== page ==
Learning from other NGO’s: Zerca y Lejos experience

Jorge Carrasco and Javier Vázquez have been part of Zerca y Lejos for more than 10 years, a Non-Governmental Development Organization (NGDO) whose projects are mainly focused on Cameroon. There they work closely with the indigenous people who live in forests “for the recognition of their Human Rights, their access to health, clean water and to quality education.” A few days ago, we had the opportunity to meet with them to share ideas and learn from their experience.

The beginning stages of an NGO are never easy, both for economic reasons and for all the work that requires get the first projects underway. So it is always rewarding to get to know people who have been working on this for years and see how their programs have grown.

After 17 years, Zerca y Lejos has more than 1000 members, donors and collaborators, and more than 150 Cameroonian and Spanish volunteers. Their goal remains the same: “to make the world a better place.”

After our meeting with Jorge and Javier, their advice and experiences helped us redefine some of our projects. That’s why we’d like to outline here some of the ideas that inspired us most of this talk.

The sustainability of projects over time

Something became very clear to us after talking to the guys from Zerca y Lejos: the importance of creating development projects that are sustainable in the long term. That is, that the objectives and benefits of these initiatives last over time after their conclusion. Hence the importance of educating, teaching and providing tools instead of falling into assistencialism.

To achieve sustainability, it is necessary to empower local communities, to engage people involved in taking part, and to make them feel the project is theirs as well. In addition, it’s relevant to let them take responsibility for the maintenance or management of the infrastructures and goods generated by the aid.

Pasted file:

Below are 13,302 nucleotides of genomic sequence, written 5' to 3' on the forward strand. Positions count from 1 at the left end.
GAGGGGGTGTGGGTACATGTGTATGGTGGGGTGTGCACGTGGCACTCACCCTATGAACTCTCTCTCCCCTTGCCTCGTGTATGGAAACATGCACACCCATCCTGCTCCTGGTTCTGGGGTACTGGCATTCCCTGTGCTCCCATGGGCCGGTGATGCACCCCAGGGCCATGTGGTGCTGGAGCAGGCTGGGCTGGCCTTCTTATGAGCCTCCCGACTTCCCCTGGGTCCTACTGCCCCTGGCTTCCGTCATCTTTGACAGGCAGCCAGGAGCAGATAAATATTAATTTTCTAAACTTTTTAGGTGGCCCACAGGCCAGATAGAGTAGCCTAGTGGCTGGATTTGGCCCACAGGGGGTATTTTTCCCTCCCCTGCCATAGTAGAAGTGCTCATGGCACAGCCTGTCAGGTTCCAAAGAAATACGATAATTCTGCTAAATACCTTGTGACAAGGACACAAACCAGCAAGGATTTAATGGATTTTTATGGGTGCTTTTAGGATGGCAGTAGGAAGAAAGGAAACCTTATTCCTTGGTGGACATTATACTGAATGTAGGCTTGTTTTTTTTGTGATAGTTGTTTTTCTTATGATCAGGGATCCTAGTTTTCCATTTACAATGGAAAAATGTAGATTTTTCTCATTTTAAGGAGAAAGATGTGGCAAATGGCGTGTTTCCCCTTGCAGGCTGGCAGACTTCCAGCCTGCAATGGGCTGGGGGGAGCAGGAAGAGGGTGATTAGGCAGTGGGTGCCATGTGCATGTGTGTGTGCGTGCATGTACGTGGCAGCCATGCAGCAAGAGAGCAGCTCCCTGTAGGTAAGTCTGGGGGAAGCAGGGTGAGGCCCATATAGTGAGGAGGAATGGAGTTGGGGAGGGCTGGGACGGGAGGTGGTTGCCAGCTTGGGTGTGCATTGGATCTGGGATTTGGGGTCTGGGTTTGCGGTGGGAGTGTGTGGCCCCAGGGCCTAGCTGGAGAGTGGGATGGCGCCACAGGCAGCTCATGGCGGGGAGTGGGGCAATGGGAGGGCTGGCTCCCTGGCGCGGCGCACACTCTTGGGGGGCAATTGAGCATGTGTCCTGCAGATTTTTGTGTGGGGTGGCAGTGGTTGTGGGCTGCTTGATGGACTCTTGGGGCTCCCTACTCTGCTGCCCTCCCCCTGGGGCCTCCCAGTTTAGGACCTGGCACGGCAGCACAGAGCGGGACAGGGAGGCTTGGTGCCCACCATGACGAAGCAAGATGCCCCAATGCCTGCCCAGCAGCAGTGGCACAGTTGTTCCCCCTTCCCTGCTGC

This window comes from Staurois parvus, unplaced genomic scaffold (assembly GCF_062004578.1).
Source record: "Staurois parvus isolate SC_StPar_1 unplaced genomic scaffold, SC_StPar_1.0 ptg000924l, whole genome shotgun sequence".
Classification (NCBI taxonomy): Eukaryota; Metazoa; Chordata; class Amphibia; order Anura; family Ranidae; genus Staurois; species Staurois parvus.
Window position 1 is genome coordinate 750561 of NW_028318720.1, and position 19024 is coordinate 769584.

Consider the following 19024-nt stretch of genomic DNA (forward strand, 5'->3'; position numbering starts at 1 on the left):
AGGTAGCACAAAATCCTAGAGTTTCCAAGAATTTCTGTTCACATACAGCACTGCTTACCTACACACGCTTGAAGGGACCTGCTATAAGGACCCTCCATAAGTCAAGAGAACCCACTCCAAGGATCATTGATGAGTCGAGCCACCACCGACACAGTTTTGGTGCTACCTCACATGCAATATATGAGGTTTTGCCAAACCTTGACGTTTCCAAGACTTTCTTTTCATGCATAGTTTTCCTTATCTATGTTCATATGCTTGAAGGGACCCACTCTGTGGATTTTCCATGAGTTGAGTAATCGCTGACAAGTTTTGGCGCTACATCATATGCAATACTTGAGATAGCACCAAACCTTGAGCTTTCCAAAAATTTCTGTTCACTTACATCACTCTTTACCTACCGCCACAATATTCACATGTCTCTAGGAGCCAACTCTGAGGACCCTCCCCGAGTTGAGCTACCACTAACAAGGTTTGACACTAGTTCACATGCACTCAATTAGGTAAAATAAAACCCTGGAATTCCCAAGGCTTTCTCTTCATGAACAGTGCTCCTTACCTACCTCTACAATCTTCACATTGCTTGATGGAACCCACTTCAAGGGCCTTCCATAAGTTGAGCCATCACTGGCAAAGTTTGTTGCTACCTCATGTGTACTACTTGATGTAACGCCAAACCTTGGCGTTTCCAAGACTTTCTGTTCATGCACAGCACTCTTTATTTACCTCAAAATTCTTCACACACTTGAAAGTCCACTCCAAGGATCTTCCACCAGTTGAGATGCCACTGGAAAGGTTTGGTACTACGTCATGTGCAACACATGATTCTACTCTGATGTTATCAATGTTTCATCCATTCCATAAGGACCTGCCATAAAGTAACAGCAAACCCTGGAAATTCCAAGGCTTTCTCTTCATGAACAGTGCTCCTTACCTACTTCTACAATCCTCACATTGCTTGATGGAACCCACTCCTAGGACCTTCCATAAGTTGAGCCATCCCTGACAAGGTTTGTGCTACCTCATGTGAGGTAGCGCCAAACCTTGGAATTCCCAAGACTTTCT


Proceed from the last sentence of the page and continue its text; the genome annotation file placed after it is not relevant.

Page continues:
Understanding the reality of local people

Understanding the reality and needs of the local people is an essential step for a community to be involved in a development project. We often make the mistake of believing that we know what is best for them and what they have to do to change, without taking into account that some people may not see the benefit of a project which will directly affect their interests or their particular situation.

Before cooperating, there must be an understanding of what is desirable and what is actually possible. But we must also have a deeper knowledge of the relationships among the community members, their culture, their capacities and vulnerabilities, their interests and needs. Only this way we will be able to achieve a positive and lasting change.

Volunteers’ commitment

We don’t want to finish this post without talking about volunteering. While it is easy to find people interested in cooperating and helping others, Javier and Jorge told us the challenges they usually face to recruit and retain genuinely committed volunteers.

There are many good reasons to volunteer. But we have to keep in mind that this is not just another personal experience. It requires responsibility, perseverance and motivation. Apart from training, it is important to think about what really motivates us to be a volunteer and what we want to get out of it. But above all, we must be honest with ourselves about how much time we can commit.

Become part of the change!

If you don’t know who Zerca y Lejos are yet, we encourage you to learn more about them and take a look at their development plans.

We also hope that this post helped you better understand how we want to focus our projects and the values that we promote here at Madanfo.

And you? Want to become part of the change? 🙂


Javier and Jorge in Cameroon